This article explains what is evasive behaviour and how you can get out of it.
Understanding Evasive Behaviour
You’re in the midst of a difficult and unpleasant task. You take out your mobile, and before you know it, you’ve spent 20 minutes on social networks.
On another time, a painful memory comes to mind, and in that moment, you turn on the TV.
One afternoon, you feel a restlessness, a restlessness in your heart, and you decide that the best remedy is a night out with your friends.
If you had a similar experience, it is likely that you have entered the labyrinth of evasion.
The Reality Which You Intended To Leave, Comes Back
It is easy to get in the labyrinth of evasion. All that you need is a situation, a memory, or a feeling which you would like to avoid. It is an attractive labyrinth. It promises fun, entertainment, and relief, elements that we all definitely want to have in our lives. But this labyrinth is illusory. Even if you wanted to stay in it, the relief soon fades away and you find yourself still trapped in the reality you had intended to leave behind.
Seeking Distraction Is Ok In The Short Term
It is important to note that seeking distractions in difficult times is the most natural human response, and can often be something positive for our welfare. The problem arises when, not wanting to face our reality, we constantly look for an escape. If we do not devote time and energy to address the unpleasant thing or situation that we experience, it will continue to present itself ever more intensely.
Getting Out Of The Evasion Labyrinth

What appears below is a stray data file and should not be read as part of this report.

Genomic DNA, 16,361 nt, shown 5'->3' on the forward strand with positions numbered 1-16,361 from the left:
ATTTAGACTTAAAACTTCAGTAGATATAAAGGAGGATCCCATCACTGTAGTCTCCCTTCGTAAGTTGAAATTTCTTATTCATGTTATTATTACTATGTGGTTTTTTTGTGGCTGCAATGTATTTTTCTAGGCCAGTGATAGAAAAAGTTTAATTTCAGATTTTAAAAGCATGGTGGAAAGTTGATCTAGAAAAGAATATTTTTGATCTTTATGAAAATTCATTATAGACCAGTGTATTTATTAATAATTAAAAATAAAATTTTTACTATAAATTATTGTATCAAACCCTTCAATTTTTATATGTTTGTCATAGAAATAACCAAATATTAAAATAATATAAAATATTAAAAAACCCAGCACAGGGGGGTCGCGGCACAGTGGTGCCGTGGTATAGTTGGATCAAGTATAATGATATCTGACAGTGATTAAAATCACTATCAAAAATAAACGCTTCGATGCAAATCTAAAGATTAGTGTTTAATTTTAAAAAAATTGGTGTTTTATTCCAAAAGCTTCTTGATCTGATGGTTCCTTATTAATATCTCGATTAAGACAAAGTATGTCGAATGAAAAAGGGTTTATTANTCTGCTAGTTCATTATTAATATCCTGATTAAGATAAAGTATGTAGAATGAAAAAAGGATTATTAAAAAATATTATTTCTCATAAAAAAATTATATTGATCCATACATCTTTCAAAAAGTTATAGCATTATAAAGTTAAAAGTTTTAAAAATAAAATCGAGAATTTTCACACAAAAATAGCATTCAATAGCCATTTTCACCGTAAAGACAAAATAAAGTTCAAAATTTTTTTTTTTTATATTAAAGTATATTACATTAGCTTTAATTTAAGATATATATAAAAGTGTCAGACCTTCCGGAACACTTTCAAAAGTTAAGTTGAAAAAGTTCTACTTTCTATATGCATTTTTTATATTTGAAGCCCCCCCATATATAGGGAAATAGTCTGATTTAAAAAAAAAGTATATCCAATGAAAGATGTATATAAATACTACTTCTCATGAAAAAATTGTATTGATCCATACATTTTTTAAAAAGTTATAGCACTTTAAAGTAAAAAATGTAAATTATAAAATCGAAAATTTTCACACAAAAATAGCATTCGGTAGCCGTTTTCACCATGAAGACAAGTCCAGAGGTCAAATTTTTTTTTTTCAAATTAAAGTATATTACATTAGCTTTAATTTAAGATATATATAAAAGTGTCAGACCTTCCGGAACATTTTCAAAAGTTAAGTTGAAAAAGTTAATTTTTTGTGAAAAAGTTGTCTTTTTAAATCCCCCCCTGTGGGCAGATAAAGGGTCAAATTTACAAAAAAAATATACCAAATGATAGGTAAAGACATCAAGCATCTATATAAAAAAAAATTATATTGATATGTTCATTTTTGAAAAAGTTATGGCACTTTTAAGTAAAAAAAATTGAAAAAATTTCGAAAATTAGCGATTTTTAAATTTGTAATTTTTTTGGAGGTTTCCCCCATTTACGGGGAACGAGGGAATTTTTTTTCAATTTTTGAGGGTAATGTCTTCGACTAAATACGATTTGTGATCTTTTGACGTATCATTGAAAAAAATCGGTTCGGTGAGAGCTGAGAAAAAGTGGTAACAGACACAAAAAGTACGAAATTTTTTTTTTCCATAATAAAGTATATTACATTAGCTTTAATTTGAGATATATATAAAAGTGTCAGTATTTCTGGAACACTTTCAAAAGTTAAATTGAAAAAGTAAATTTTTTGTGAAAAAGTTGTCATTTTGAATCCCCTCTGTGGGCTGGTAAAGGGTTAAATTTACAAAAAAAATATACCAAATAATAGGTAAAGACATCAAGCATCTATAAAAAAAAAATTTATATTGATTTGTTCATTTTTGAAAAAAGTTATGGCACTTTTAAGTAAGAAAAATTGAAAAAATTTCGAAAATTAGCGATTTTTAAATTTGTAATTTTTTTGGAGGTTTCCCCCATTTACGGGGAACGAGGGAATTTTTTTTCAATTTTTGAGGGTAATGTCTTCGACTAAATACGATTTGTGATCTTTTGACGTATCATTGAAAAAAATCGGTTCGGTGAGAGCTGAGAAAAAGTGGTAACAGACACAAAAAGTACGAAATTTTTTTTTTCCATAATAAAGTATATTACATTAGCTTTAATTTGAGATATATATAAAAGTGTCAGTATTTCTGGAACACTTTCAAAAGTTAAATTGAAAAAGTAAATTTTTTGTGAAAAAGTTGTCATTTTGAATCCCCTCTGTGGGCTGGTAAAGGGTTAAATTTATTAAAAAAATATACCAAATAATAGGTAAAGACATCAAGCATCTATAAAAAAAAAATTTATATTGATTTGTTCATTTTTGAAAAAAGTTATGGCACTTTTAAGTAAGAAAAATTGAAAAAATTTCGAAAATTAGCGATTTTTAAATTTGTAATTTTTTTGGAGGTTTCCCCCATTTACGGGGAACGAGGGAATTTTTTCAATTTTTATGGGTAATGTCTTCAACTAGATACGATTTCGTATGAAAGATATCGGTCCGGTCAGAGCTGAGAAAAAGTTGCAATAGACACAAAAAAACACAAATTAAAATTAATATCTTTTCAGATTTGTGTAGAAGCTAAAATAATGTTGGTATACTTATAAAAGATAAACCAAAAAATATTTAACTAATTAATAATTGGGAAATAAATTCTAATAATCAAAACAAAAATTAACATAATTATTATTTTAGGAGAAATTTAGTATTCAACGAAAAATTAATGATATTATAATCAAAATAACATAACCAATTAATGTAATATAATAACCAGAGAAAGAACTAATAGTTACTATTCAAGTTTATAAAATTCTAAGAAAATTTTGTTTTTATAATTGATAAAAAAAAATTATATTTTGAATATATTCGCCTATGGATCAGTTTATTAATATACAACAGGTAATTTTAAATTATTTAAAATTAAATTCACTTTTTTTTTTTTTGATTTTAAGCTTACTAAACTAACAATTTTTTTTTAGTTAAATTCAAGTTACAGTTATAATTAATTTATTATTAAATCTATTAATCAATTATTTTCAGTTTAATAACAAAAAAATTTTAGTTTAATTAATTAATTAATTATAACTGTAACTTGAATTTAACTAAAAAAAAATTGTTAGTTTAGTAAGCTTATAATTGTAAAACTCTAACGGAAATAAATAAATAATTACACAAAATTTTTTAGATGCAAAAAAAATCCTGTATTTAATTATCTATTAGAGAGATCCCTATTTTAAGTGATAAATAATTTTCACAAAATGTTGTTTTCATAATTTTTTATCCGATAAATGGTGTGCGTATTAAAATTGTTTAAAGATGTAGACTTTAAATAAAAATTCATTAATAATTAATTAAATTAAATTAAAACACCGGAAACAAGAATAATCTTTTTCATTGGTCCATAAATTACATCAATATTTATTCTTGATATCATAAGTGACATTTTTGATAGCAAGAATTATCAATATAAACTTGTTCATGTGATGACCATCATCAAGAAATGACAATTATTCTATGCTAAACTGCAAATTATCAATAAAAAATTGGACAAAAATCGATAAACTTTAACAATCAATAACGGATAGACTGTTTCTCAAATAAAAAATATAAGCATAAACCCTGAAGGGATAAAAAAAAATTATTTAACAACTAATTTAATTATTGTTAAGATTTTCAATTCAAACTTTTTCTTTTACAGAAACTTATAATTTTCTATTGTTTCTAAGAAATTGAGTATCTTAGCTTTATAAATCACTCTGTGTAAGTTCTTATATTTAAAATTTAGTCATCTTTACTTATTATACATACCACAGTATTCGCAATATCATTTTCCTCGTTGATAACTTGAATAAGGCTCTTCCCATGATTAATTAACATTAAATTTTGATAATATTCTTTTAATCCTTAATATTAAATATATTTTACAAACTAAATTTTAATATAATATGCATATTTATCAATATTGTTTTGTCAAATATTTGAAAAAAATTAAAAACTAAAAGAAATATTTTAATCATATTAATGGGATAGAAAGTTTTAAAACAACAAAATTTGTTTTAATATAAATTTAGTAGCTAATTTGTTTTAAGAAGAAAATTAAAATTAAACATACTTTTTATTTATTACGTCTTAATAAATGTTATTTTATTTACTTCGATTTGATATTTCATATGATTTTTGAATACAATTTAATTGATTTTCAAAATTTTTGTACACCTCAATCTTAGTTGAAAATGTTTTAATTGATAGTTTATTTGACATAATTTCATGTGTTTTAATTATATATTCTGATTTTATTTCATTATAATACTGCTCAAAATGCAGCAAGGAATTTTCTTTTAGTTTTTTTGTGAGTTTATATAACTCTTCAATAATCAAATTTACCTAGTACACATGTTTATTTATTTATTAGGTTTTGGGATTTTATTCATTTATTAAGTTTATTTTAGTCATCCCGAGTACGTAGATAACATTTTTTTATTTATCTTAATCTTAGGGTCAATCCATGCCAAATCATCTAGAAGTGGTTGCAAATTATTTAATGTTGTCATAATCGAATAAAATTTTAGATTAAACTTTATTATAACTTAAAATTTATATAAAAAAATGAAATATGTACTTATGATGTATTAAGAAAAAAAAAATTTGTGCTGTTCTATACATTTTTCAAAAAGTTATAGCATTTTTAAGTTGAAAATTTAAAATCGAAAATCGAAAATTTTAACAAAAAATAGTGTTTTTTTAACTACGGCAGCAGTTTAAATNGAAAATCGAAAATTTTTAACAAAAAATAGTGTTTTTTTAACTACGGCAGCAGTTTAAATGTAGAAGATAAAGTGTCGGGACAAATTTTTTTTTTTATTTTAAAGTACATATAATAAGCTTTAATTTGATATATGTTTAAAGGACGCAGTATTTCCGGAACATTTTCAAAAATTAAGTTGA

1. Listen To Yourself: When You Face Your Feelings, They Lose Some Power
Overcoming this labyrinth requires some insight on our part. Instead of fleeing towards this labyrinth at the first instance of discomfort, it is necessary to stop and pay attention to our thoughts, emotions, and motivations. What is it that I feel? What am I thinking? What do I want to do? By asking these questions, we manage to name our situation, and dispel the darkness in which we might find ourselves. Sadness, pain, fear, anxiety are feelings which are easy to feel, but difficult to name or accept. But when we do accept them, that is, when we come face to face with them, they lose some of their power.
2. Introspect In Prayer
For the Christian, this process of introspection, of discernment, is never done alone. It is done with a God who looks at us with love, who knows us completely, and who wants to help us to know ourselves: A God who wants to help us face any difficulty we may encounter, get out of the labyrinth, and thus live our reality with the love that he gives us.
Jesus cried out with a loud voice, “Lazarus, come out.” The man who had died came out, his hands and feet bound with linen strips, and his face wrapped with a cloth. Jesus said to them, “Unbind him, and let him go”
(John 11: 43-44)
Based on the original Spanish text written by: Ulises Covarrubias, sj
Translated by: Fr Jimmy Bonnici